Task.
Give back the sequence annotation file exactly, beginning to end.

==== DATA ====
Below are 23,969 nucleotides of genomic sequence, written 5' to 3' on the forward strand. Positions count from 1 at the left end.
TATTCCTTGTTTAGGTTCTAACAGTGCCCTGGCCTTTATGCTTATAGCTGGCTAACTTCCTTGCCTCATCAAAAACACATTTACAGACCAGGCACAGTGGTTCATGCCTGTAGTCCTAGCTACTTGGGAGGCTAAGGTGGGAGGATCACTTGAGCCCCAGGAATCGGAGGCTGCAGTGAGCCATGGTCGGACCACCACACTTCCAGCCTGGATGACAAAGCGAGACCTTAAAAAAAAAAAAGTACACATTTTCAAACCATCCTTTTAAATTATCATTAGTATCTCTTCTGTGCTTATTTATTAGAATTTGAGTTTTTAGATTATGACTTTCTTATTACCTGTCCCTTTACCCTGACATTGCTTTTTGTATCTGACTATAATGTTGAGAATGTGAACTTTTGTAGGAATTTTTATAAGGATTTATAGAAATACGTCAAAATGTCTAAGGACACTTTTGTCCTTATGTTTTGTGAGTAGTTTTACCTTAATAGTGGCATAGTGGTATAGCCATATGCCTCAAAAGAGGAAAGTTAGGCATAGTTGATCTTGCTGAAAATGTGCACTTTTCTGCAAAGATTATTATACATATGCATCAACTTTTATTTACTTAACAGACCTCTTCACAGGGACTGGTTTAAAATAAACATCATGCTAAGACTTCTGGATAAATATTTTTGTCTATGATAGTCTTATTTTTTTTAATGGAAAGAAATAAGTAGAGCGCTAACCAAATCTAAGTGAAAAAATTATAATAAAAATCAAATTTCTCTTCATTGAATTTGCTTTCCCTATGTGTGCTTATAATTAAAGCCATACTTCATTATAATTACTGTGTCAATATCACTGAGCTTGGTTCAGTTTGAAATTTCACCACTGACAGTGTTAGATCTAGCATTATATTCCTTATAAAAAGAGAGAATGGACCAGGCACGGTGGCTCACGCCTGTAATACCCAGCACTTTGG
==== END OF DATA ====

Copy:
Below are 23,969 nucleotides of genomic sequence, written 5' to 3' on the forward strand. Positions count from 1 at the left end.
TATTCCTTGTTTAGGTTCTAACAGTGCCCTGGCCTTTATGCTTATAGCTGGCTAACTTCCTTGCCTCATCAAAAACACATTTACAGACCAGGCACAGTGGTTCATGCCTGTAGTCCTAGCTACTTGGGAGGCTAAGGTGGGAGGATCACTTGAGCCCCAGGAATCGGAGGCTGCAGTGAGCCATGGTCGGACCACCACACTTCCAGCCTGGATGACAAAGCGAGACCTTAAAAAAAAAAAAGTACACATTTTCAAACCATCCTTTTAAATTATCATTAGTATCTCTTCTGTGCTTATTTATTAGAATTTGAGTTTTTAGATTATGACTTTCTTATTACCTGTCCCTTTACCCTGACATTGCTTTTTGTATCTGACTATAATGTTGAGAATGTGAACTTTTGTAGGAATTTTTATAAGGATTTATAGAAATACGTCAAAATGTCTAAGGACACTTTTGTCCTTATGTTTTGTGAGTAGTTTTACCTTAATAGTGGCATAGTGGTATAGCCATATGCCTCAAAAGAGGAAAGTTAGGCATAGTTGATCTTGCTGAAAATGTGCACTTTTCTGCAAAGATTATTATACATATGCATCAACTTTTATTTACTTAACAGACCTCTTCACAGGGACTGGTTTAAAATAAACATCATGCTAAGACTTCTGGATAAATATTTTTGTCTATGATAGTCTTATTTTTTTTAATGGAAAGAAATAAGTAGAGCGCTAACCAAATCTAAGTGAAAAAATTATAATAAAAATCAAATTTCTCTTCATTGAATTTGCTTTCCCTATGTGTGCTTATAATTAAAGCCATACTTCATTATAATTACTGTGTCAATATCACTGAGCTTGGTTCAGTTTGAAATTTCACCACTGACAGTGTTAGATCTAGCATTATATTCCTTATAAAAAGAGAGAATGGACCAGGCACGGTGGCTCACGCCTGTAATACCCAGCACTTTGG